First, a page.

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Nationals acquire outfielder Wily Mo Pena from Boston08/17/2007 1:45 PM ET
The Washington Nationals today acquired 25 year-old outfielder Wily Mo Pena and cash considerations from the Boston Red Sox in exchange for a player to be named later. Nationals Vice President and General Manager Jim Bowden made the announcement.
The 6-foot-3, 245 lbs. Pena is a career .256 (323-for-1262) hitter with 57 doubles, 67 home runs and 193 RBI in 459 games with Boston (2006-07) and Cincinnati (2002-05). Pena is currently batting .218 with five home runs and 17 RBI in limited action (73 games) this season with the Red Sox. Last year, however, in Pena's American League debut with Boston, he hit .301 (83-for-276) with 15 doubles, 11 home runs and 42 RBI in only 84 games. Pena was acquired by the Red Sox on March 20, 2006 from Cincinnati in exchange for right-handed pitcher Bronson Arroyo and cash considerations.
Pena returns to the National League, where he blasted 51 home runs in only 302 games with the Reds from 2002-05, an average of one long ball every 16.2 at-bats.
His best season came with Cincinnati in 2004 when hit .259 with 26 home runs and 66 RBI despite playing in only 110 games, as he shared the Reds' outfield with Ken Griffey Jr., Adam Dunn and Austin Kearns, among others. With increased playing time and at-bats in '04, Pena averaged a home run every 12.9 at-bats overall, including one every 9.6 at-bats when facing left-handed pitching.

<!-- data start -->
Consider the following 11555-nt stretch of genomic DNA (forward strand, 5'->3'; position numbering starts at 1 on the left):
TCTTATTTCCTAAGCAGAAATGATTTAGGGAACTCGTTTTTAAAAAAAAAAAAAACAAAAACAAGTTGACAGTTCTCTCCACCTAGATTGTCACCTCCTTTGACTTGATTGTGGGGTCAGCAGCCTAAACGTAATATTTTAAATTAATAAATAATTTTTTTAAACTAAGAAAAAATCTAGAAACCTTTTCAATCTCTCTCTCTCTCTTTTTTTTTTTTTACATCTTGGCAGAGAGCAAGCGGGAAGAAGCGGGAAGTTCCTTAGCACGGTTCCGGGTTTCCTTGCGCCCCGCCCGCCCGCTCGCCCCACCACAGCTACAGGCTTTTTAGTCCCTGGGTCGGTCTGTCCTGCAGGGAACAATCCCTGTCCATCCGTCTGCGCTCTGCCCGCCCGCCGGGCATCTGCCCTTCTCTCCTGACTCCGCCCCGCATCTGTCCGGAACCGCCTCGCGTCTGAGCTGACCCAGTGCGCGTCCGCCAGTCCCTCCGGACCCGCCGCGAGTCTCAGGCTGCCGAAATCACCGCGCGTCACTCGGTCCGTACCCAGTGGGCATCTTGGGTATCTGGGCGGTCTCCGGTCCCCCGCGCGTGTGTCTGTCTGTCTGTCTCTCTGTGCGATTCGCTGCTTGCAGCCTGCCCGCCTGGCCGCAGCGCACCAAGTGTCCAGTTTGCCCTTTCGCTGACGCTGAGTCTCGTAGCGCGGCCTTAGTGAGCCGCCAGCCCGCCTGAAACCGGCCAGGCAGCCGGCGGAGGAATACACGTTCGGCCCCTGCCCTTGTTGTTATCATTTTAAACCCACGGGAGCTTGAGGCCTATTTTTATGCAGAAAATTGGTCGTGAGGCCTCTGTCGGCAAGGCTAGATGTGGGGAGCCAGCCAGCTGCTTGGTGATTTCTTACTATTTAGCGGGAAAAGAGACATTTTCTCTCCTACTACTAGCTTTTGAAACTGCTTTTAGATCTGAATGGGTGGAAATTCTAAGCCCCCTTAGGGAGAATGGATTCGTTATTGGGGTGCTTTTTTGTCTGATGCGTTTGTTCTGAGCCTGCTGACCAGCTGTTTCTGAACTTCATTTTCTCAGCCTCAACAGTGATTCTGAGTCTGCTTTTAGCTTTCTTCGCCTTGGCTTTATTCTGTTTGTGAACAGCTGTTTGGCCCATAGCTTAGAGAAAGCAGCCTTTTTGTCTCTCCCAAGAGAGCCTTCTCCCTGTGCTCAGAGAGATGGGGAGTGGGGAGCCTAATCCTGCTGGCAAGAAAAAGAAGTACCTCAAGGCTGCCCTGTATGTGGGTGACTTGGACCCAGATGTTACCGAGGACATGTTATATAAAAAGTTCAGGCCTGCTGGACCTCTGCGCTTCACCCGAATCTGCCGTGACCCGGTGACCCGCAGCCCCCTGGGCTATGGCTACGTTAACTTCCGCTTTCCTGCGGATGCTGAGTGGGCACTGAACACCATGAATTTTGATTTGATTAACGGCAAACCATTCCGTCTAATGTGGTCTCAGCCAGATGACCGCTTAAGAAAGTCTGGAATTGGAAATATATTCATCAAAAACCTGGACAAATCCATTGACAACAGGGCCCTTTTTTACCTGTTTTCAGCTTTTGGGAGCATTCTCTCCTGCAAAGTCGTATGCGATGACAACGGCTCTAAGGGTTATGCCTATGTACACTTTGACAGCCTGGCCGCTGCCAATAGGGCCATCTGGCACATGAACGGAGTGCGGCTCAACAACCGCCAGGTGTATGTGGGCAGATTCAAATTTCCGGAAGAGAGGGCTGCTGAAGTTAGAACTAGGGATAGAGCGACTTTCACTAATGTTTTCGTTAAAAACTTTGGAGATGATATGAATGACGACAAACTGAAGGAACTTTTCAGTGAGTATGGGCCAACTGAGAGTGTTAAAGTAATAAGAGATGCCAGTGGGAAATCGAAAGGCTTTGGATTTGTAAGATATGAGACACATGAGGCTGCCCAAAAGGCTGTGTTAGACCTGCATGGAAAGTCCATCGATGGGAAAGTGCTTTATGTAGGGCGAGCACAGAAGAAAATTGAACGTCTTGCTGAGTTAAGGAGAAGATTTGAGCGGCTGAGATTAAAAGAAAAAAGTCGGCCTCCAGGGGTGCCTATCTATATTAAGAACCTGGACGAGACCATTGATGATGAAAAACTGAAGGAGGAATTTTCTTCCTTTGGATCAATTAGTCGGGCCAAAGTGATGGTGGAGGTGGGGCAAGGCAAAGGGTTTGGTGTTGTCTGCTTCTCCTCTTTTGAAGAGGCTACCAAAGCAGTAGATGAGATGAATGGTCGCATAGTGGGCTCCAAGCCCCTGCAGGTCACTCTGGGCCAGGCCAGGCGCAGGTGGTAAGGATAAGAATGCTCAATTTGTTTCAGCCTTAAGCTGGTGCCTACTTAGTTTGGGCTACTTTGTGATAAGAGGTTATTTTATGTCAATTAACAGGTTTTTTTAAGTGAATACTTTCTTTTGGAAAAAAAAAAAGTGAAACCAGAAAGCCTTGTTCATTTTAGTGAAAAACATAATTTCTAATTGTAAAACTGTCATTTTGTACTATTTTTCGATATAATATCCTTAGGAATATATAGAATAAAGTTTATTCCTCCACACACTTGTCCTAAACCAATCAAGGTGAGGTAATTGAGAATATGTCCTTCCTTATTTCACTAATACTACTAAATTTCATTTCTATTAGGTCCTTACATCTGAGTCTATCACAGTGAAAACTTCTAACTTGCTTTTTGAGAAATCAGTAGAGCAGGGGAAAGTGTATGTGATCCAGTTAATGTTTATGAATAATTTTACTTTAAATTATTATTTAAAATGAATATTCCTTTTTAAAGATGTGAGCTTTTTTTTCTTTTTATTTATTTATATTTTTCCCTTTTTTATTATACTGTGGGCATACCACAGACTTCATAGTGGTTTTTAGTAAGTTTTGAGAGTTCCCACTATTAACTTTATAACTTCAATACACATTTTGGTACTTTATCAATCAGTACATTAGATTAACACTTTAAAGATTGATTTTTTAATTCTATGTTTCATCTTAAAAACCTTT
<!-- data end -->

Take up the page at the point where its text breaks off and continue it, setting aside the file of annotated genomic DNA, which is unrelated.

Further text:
Pena brought his prodigious power to the big leagues at an early age, as he made his major league debut with the Reds in 2002 at the age of 20. Perhaps best known for his tape-measure home runs, Pena has hit at least two home runs in excess of 490 feet, including the longest recorded blast at old Busch Stadium (492 feet) on June 29, 2005.
Born in Lagunda Salada, Dominican Republic, Pena is reunited with Nationals manager Manny Acta, for whom he played during World Baseball Classic. Pena went 4-for-10 (.400) with one RBI and one run scored in three games during the inaugural tournament.
This story was not subject to the approval of Major League Baseball or its clubs.
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